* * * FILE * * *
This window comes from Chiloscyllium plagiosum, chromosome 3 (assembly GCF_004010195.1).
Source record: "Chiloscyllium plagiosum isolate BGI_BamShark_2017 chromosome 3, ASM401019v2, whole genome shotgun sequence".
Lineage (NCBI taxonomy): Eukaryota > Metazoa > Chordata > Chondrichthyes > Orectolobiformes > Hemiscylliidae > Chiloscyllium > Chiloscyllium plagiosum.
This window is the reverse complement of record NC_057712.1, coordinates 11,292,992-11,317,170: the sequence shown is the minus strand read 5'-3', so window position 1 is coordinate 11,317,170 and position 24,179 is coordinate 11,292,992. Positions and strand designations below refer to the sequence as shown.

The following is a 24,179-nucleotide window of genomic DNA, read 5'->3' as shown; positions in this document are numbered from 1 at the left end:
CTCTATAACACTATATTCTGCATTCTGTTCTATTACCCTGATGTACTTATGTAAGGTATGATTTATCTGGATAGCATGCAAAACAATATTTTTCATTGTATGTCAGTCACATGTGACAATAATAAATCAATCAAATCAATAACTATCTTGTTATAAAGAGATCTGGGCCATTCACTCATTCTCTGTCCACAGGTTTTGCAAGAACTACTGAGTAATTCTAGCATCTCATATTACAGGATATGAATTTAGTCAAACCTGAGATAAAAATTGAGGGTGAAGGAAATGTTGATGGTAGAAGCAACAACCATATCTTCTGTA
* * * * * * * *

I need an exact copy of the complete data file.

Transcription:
This window comes from Chiloscyllium plagiosum, chromosome 3 (assembly GCF_004010195.1).
Source record: "Chiloscyllium plagiosum isolate BGI_BamShark_2017 chromosome 3, ASM401019v2, whole genome shotgun sequence".
Lineage (NCBI taxonomy): Eukaryota > Metazoa > Chordata > Chondrichthyes > Orectolobiformes > Hemiscylliidae > Chiloscyllium > Chiloscyllium plagiosum.
This window is the reverse complement of record NC_057712.1, coordinates 11,292,992-11,317,170: the sequence shown is the minus strand read 5'-3', so window position 1 is coordinate 11,317,170 and position 24,179 is coordinate 11,292,992. Positions and strand designations below refer to the sequence as shown.

The following is a 24,179-nucleotide window of genomic DNA, read 5'->3' as shown; positions in this document are numbered from 1 at the left end:
CTCTATAACACTATATTCTGCATTCTGTTCTATTACCCTGATGTACTTATGTAAGGTATGATTTATCTGGATAGCATGCAAAACAATATTTTTCATTGTATGTCAGTCACATGTGACAATAATAAATCAATCAAATCAATAACTATCTTGTTATAAAGAGATCTGGGCCATTCACTCATTCTCTGTCCACAGGTTTTGCAAGAACTACTGAGTAATTCTAGCATCTCATATTACAGGATATGAATTTAGTCAAACCTGAGATAAAAATTGAGGGTGAAGGAAATGTTGATGGTAGAAGCAACAACCATATCTTCTGTA